Friday, March 29, 2013

The Turning Point


Benjamin was not my first rodeo. I’ve been taking assignments since before his great granddaddy was a twinkle in his great-great granddaddy’s eye. I’ve worked damage control, surveillance, deaths, tender mercies, comfort, communications, and integral interventions. I’ve protected the innocent and supported those under heavy burdens. I was in Caen when the American troops liberated the French from German forces. I crossed the prairies with countless wagon trains and handcart companies. I lived in the slums of New York just waiting to help a ward. I’ve danced with the devil, and I’ve used guile to help people see the truth.

 

I have never, and I mean NEVER, helped someone find a replacement spouse.

 

The closest I might have ever come was with the Bjork’s. I helped them find their next child. Oh what a sad case that was, but with a happy ending. They had both wanted a huge family, but she had health problems that made it difficult for her to get pregnant. Finally they had their first son. However, after seven weeks of a wonderful life, I was commissioned to take him to the veil. SIDS. We hate it just as much as mortals do. I remember Caryn begging her husband to undo what had been done, but he knew he couldn’t. No one could. It was the will of the Creator, thus there must be some purpose in it. Eventually, after it had been determined that she was unable to bear any more children, they decided to adopt. They tried to adopt 13 times. One success was Michael. He sadly… was another trial they had to live. After Caryn and Luke had taken Michael home, but before the adoption was sealed and official, Michael’s birth mother was faced with a dilemma: another family offered to pay her substantially to give them Michael instead of the Bjork’s. My boss tried to stop her. He sent Hall in a dream to Michael’s maternal grandfather. Hall and I were partners at the time and were often assigned to complimentary cases as was the usual protocol. Hall told the grandfather that Michael was meant to stay with the Bjorks, that they had been prepared to raise him as he should be. Grandpa told his daughter, Michael’s birthmother, that God wanted him to stay a Bjork. But Megan, Michael’s mother, had made her decision: she took him away and gave him to the other family. This time Caryn and Luke had spent two months with their second son.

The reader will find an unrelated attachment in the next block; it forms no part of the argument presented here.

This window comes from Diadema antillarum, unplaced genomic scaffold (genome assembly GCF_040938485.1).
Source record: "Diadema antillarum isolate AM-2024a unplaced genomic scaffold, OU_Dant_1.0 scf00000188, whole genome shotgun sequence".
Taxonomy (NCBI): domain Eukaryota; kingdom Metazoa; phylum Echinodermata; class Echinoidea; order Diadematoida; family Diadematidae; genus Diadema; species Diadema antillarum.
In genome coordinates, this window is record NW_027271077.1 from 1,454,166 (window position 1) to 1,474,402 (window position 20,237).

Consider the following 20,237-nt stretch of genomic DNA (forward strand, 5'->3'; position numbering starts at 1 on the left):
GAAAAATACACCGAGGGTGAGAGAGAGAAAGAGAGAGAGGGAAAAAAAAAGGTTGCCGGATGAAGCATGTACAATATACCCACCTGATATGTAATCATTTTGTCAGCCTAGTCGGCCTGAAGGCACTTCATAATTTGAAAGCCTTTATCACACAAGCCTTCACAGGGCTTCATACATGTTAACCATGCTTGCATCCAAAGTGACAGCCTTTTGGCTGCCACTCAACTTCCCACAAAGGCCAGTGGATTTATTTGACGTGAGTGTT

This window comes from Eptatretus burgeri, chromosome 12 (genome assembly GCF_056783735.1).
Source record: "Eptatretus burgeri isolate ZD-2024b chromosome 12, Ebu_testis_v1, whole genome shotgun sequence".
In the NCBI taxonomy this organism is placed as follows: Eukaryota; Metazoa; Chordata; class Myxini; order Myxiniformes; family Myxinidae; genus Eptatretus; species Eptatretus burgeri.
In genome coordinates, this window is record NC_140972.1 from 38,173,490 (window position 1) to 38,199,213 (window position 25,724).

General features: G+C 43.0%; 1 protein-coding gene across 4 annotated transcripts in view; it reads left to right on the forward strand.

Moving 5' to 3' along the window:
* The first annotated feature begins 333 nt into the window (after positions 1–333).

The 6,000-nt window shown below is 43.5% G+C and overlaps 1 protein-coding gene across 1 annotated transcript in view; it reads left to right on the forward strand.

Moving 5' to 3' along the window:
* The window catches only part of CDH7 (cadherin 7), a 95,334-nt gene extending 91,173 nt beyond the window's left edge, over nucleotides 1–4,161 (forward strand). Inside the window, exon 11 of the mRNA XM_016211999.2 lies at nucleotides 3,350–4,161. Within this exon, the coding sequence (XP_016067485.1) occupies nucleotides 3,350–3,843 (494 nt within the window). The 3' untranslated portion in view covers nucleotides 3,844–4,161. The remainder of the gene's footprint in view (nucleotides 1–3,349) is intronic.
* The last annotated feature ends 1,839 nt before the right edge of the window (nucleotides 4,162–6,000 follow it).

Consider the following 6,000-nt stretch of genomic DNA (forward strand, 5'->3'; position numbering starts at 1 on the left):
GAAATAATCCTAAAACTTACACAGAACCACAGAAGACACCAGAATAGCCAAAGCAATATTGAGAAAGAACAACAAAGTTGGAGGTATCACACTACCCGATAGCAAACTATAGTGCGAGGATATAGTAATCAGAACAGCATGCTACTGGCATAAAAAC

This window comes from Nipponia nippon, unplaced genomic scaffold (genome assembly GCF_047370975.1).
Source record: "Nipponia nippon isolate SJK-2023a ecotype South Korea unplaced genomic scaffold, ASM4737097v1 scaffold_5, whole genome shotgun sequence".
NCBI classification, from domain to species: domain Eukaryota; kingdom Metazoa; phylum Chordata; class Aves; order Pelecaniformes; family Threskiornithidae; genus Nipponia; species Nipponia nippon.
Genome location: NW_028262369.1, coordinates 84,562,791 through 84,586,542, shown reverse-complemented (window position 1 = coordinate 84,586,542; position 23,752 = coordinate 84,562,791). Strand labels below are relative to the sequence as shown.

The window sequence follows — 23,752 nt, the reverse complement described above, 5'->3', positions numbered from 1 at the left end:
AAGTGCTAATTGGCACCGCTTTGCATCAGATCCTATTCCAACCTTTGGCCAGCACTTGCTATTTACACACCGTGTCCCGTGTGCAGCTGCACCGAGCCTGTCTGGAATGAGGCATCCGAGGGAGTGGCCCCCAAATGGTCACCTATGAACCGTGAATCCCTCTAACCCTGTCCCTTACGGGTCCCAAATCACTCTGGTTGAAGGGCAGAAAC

My boss can do a lot. But he will never take away someone’s agency. Ever.

 

There is a happy ending, I promise. I feel obligated to tell you so that you see the original point of my story. I had helped the adoption process with Michael through subliminal persuasive methods, being an invisible force that gave feelings of hope or frustration. This time, in order to give Caryn and Luke a higher chance of success, I was asked to go Integral. Integral means that we assume a created identity and slip into the ward’s life. In this capacity I became the friend of a young girl named Dawn. Dawn got knocked up by her 22 year old boyfriend—she was 16. I both love and hate Integral assignments; I become so attached to my wards that I sometimes forget what I’m there to do. I thought I was supposed to help her make the decision to adopt out her baby, and then choose the Bjorks. My boss had done a lot to prepare this couple to receive and raise a son. And not just any son: Dawn’s son. But Dawn was already thinking about adoption by the time I brought it up. In fact, my real job ended up being there to support her while her family criticized her and told her to keep the baby. With me there to stick up for her, she fought every obstacle that came her way. It seemed like the powers of Hell were united against this adoption. In fact, looking back at Ryan’s life – Ryan is what the Bjork’s ended up naming him – the powers of Hell fought against him a lot. But he was victorious in the end. Or, well, he was when I last checked. Eventually the adoption was final, and Caryn got the son she had been longing for all her life. It wasn’t the 12 kids she’d always wished for. But Caryn got many opportunities to mother so many children. I can think of at least 20 who would call her a surrogate mother. She is such a force! And Ryan… well, he has great things ahead of him. And Hell can’t stop him. Not while I’m watching out for him.